A Voyage in the Clouds: The Heartening Illustrated Story of the First International Flight in 1785
By Maria Popova
“I am finished with the Earth. From now on our place is in the sky!” So proclaimed Dr. Alexander Charles in December of 1783 as he landed from the first manned balloon flight before a stunned Benjamin Franklin.
A little more than a year later, two men — Dr. John Jeffries, a Boston-born Englishman who funded balloon expeditions but lacked experience flying, and Jean-Pierre Blanchard, his seasoned French pilot — would bridge the sky and the fragmented Earth in the first international fight by crossing the English Channel in a hot air balloon.
On January 7, 1785, Blanchard and Jeffries boarded their balloon to undertake the unprecedented feat. But beyond the ample natural and technical hazards, their expedition was bedeviled by one monumental human problem: they could barely stand each other.
In the two hours and forty-seven minutes it took them to accomplish this groundbreaking triumph, they weathered a series of perils that nearly sank their balloon and performed the most Herculean feat of all: They overcame their differences and their biases about one another, and landed not only as fellow victors but as friends.
Baltimore-based writer Matthew Olshan tells their story in A Voyage in the Clouds: The (Mostly) True Story of the First International Flight by Balloon in 1785 (public library), illustrated by the inimitable Sophie Blackall, whose warm and wonderful art further amplifies the humane dimension of this story of human achievement.
Olshan draws mostly on the facts of the expedition as recounted in Jeffries’s autobiographical account, but he does take a few imaginative liberties, the most delightful of which are the French and English bulldogs accompanying their respective masters. Although Blanchard was famous for taking a lapdog on his balloon flights, Olshan could find no record of whether or not there were any canine companions on the historic flight across the English Channel. Still, who could resist the flight of fancy that gave us Henry and Henri?
The adventure is off to a contentious start when Jeffries, dressed up and ready to command, goes to wake Blanchard up in the morning, only to find that the Frenchman has gotten a head start by filling up the balloon and summoning a military band to drum up the occasion.
Blanchard then presents to Jeffries, already aggravated by being shortchanged about his speech, a piece of “bad news” — the balloon, he claims, can only carry the weight of one man, not two, so he, being the pilot, should be the only one to sail into the skies.
But Jeffries, having funded the expedition and attended to its physics with meticulous care, had already weighed all the items the two men had planned to take on the balloon — including, amusingly enough, a violin and a bow, one roast chicken, and a bottle of brandy. So he simply does the math and uncovers that Blanchard has put on a lead-lined vest to increase his weight and claim the total load was too much to accommodate Jeffries.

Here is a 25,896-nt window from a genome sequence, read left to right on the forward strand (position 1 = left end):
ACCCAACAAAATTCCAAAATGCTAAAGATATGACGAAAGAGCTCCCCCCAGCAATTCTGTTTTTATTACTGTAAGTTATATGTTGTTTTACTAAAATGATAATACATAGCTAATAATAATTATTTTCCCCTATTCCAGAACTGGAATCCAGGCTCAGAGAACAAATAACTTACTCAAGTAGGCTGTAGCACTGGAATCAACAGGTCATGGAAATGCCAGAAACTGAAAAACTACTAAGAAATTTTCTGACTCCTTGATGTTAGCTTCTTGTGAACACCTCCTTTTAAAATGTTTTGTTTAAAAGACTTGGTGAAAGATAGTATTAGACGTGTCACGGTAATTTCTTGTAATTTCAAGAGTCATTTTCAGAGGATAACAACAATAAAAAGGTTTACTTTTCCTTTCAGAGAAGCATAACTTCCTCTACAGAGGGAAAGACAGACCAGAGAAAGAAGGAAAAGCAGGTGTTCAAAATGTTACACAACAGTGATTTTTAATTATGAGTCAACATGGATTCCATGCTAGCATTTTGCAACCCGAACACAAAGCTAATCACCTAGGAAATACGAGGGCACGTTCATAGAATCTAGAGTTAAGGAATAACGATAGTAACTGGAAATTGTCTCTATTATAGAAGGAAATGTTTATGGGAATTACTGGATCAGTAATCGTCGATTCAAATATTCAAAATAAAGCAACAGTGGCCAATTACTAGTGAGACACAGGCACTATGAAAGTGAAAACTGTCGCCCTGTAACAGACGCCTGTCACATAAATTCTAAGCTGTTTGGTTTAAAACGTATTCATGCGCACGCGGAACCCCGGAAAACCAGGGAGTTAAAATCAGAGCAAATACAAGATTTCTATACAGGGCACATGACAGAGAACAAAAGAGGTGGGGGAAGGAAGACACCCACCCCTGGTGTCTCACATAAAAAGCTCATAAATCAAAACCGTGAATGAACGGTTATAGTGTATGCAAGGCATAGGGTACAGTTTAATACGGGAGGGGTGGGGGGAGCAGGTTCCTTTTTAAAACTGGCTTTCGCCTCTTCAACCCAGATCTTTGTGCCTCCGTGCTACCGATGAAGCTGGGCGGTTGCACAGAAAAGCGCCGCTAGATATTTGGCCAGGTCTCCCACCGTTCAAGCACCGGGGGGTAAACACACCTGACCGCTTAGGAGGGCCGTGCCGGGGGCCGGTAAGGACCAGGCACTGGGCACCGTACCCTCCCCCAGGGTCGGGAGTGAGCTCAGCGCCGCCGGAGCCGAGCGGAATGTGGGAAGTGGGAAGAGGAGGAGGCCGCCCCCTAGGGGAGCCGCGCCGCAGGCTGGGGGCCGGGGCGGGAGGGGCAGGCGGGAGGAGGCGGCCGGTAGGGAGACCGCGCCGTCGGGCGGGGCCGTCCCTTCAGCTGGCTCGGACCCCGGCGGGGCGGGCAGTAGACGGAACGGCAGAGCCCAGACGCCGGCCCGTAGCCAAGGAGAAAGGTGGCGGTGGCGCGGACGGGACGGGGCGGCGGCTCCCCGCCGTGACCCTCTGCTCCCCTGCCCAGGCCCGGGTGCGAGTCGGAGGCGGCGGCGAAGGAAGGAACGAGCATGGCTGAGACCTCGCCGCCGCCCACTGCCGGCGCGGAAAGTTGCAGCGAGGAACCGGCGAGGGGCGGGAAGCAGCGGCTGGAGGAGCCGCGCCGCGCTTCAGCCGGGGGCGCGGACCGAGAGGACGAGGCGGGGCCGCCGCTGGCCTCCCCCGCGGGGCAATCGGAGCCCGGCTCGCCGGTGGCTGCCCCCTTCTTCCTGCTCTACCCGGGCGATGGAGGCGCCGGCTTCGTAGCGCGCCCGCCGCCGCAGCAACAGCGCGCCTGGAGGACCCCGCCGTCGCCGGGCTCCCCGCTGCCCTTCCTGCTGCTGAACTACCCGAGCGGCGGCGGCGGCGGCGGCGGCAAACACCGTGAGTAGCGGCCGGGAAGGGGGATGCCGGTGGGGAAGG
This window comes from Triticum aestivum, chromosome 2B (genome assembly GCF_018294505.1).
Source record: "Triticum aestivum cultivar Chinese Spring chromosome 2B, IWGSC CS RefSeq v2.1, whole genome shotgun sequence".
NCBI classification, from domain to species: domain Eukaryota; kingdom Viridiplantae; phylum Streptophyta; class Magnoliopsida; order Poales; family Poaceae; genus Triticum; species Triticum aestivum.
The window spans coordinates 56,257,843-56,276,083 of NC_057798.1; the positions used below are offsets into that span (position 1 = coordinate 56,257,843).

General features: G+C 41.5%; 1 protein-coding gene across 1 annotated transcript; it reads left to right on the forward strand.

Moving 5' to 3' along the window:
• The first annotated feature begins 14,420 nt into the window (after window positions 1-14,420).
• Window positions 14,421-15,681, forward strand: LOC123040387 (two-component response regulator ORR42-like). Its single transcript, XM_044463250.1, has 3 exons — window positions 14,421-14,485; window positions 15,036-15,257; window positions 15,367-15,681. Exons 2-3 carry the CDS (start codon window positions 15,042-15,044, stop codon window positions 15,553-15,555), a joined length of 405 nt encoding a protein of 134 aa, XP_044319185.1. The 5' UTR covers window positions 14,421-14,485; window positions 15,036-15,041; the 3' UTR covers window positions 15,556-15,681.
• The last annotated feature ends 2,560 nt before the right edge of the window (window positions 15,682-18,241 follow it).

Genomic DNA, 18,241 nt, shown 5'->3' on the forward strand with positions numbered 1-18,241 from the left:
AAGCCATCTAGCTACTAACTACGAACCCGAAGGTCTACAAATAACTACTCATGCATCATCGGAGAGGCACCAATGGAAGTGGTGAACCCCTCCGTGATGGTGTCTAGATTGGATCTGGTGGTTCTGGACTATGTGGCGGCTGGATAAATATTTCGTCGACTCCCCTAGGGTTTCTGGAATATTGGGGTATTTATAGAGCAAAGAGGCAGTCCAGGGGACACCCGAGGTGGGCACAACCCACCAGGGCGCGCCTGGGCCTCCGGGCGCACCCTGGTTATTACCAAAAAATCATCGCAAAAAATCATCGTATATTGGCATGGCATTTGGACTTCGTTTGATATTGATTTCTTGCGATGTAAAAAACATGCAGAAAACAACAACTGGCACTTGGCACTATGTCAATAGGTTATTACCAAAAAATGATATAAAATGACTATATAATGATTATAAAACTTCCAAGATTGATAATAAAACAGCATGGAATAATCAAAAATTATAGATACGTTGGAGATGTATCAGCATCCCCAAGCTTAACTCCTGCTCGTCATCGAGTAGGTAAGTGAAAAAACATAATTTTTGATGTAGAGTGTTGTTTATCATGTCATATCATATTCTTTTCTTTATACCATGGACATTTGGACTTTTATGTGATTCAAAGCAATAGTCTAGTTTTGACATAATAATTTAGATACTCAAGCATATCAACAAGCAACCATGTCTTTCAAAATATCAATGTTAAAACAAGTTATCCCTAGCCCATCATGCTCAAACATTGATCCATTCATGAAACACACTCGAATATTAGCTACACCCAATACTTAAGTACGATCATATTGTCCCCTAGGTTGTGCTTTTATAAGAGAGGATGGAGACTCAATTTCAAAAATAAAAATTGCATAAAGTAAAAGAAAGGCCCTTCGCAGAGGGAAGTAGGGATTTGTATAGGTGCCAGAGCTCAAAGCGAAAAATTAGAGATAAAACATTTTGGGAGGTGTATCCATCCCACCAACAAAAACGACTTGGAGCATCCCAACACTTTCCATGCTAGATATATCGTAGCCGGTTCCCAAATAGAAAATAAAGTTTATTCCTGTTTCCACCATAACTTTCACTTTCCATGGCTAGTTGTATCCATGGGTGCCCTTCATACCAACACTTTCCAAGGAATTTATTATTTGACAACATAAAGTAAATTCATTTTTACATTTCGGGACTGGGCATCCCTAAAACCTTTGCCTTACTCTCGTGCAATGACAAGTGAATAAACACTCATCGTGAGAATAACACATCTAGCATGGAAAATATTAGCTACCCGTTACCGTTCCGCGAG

Disgruntled that his trick had failed, Blanchard reluctantly proceeds with the two-man voyage as planned.
Soon, their mutual detestation is carried into the clouds. They break out their feast. Blanchard even slips into a nap — another of Olshan’s charming fictional flourishes on the true story.
But before they’ve had too much time to quibble, Jeffries decides to release some gas from the exponentially swelling balloon and instead unscrews the entire valve.
The balloon exhales a hiss and begins to shrink rapidly. By the time Blanchard refastens the valve, the damage is done — the balloon is sinking.
Here, it’s worth remembering that all of this is taking place a mere century after Newton stood on the shoulders of giants and introduced the world to gravity. Standing on his shoulders in turn, Jeffries and Blanchard begin throwing items into the water to lighten the load of their balloon — out go the sacks of sand, then the violin, then even the gold tassels decorating the basket.
After they throw out their national flags with a heavy heart, they strip to their undergarments and throw the rest of their clothes overboard. And in that singular way that crisis has of catalyzing camaraderie, Jeffries and Blanchard begin becoming human to each other:
“Time to put on our cork jackets,” said Blanchard.
“Oops,” said Jeffries. “I seem to have thrown mine overboard.”
“Then I’ll throw mine away, too.”
Jeffries looked at Blanchard. Blanchard looked at Jeffries.
“Call me John.”
“Call me Jean-Pierre.”
They shook hands.
Now the aerial car was skimming the waves. Water was starting to seep up through the wicker.
Suddenly, Jeffries had a brilliant idea.
“Jean-Pierre,” he said, “we must evacuate!”
“No, John. We should stay with the balloon. It will float until we can be rescued.”
“That’s not what I mean…”
Inch by inch, the balloon crawls back into the skies before making a dramatic landing on the French coast, dragging atop the tree canopy until Jeffries wraps his arms around a branch while Blanchard empties the remainder of the gas.
Half-naked, bruised, but befriended, Jeffries and Blanchard have accomplished the first international flight — an act of heroism to the spectators on the ground and a feat of humanity over hostility for the two men, reminiscent of Primo Levi’s beautiful case for how space exploration unifies humankind.
Complement A Voyage in the Clouds with the improbable and touching story of the real-life baby bear who inspired Winnie the Pooh, also illustrated by Blackall, then revisit Fanny Kemble’s astonishing account of riding the world’s first passenger train.
Published December 6, 2016